The success of Tom Daley at the 2012 Olympics and the recent TV show Splash have inspired many primary school children to aspire to become high divers. The number seeking instruction at one Edinburgh pool has trebled from less than 150 last year to over 500.
Mandie Arthur, the Commonwealth Pool’s dive coach is quoted by the Scotsman as saying: “The children coming in are telling us they saw diving on TV and want to be the next Daley. They are full of confidence and have no fear of the dive boards, and they all want to leap off from 10 meters from the word go. I have one four-year-old who is able to dive in from the five-meter board. It’s amazing.”
The big problem we now face is a lack of facilities available for our eager youngsters.
Children make up the greater percentage of swimmers in the UK with more than 50% less than 12 years of age (Hung Out to Dry Swimming and British Culture page 34). During the ‘golden age’ of swimming every pool had diving facilities yet following the publication in 1988 of the Health and Safety Commission’s ‘Safety in Swimming Pools’, tighter controls were imposed throughout the United Kingdom and many authorities closed their diving boards.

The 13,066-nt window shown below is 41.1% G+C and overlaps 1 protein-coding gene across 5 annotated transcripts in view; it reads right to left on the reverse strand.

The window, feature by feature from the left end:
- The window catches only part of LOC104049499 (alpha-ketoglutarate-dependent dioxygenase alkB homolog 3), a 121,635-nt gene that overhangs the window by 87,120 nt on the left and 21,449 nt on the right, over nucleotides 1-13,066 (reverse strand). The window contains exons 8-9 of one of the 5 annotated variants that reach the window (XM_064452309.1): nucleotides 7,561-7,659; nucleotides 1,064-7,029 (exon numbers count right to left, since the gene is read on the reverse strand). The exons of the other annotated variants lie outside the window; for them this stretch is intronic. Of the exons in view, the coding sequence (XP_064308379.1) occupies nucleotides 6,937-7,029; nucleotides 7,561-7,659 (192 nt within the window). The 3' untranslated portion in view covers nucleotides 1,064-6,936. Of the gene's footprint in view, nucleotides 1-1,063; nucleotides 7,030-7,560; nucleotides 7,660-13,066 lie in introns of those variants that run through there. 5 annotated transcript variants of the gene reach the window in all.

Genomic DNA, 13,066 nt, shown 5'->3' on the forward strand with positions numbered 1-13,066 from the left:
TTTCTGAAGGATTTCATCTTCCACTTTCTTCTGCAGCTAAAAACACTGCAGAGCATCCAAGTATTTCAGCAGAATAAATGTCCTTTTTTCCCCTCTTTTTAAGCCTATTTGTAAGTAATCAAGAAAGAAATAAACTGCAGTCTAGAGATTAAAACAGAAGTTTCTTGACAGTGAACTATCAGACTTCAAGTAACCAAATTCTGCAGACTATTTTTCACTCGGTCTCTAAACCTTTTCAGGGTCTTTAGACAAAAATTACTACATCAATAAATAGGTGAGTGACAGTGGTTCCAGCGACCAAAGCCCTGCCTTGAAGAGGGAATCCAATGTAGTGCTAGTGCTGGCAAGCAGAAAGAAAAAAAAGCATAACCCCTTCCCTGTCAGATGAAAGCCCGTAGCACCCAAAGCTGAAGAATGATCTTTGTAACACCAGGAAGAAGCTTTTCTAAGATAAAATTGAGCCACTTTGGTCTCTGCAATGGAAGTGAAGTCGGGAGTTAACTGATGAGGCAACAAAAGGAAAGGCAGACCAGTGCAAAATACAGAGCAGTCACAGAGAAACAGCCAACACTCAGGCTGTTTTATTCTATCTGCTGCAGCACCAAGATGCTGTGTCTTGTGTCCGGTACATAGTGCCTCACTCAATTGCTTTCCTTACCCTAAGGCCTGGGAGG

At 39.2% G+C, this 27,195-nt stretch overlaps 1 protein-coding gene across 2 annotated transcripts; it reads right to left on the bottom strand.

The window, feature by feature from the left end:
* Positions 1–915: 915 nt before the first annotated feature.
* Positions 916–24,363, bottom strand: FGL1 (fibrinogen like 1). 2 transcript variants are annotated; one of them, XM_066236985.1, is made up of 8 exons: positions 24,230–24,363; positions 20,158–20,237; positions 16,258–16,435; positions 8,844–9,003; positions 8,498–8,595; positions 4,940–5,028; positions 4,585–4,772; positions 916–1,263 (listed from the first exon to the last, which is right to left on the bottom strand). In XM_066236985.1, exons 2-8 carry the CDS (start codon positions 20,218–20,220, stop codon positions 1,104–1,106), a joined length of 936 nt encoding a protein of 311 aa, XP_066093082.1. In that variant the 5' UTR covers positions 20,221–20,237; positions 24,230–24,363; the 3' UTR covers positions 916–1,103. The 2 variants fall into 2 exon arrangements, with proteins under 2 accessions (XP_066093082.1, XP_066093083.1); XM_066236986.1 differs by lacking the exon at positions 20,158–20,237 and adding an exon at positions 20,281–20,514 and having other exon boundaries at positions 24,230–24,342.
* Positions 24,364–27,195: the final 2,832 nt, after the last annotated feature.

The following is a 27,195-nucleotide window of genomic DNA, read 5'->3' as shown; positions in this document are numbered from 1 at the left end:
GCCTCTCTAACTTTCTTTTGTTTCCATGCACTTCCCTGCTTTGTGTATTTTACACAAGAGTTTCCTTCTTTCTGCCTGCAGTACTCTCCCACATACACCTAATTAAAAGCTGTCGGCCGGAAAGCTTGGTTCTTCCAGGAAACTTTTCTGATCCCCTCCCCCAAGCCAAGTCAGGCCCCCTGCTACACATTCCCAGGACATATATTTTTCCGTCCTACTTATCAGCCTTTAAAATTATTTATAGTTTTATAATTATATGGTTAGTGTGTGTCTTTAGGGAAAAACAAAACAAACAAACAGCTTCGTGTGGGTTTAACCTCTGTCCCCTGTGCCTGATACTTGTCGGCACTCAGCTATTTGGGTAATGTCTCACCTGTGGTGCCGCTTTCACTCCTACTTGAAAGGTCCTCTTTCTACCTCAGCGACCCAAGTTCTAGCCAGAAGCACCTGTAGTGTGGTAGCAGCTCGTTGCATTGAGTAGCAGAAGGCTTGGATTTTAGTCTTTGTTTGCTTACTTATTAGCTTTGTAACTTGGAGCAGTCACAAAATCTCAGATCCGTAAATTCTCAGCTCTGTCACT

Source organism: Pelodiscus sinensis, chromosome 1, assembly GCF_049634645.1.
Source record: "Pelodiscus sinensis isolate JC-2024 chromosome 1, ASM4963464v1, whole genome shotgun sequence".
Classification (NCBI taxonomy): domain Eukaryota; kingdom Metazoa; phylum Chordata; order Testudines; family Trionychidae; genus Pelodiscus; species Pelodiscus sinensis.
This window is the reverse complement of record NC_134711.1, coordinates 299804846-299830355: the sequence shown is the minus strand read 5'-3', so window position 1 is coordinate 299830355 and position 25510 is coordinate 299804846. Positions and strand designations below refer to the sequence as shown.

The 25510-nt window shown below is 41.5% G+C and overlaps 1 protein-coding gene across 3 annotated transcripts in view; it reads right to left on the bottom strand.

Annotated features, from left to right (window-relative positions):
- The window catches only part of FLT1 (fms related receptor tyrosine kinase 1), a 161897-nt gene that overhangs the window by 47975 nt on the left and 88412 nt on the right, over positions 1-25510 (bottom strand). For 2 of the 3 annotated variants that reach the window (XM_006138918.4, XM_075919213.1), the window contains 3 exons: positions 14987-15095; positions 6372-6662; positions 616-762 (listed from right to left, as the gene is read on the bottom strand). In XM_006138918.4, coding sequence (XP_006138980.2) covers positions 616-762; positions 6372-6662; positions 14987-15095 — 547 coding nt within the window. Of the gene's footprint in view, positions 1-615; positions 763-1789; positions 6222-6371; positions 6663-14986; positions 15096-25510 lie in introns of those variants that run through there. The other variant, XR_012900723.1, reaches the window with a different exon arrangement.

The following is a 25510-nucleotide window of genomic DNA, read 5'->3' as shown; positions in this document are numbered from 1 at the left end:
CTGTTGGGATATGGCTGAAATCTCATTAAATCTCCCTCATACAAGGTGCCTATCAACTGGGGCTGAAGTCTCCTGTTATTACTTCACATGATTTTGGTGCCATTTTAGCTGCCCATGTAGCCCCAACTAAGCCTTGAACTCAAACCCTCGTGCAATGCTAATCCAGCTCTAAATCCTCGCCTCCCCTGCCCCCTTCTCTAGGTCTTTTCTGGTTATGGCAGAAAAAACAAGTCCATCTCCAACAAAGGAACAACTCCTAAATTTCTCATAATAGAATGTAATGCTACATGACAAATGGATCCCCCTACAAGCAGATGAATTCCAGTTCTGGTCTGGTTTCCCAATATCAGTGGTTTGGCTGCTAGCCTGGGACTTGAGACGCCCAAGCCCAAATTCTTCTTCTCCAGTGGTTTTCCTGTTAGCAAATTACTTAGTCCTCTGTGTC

Divers and jumpers that dare use piers and quaysides (simply because there is now little else available) have suffered a negative press being branded as tombstoners. However the desire to dive like Tom Daley is an enduring phenomenon. It seems that the nation’s children are truly inspired so now it is up to the swimming community to respond to this exciting new enthusiasm for diving.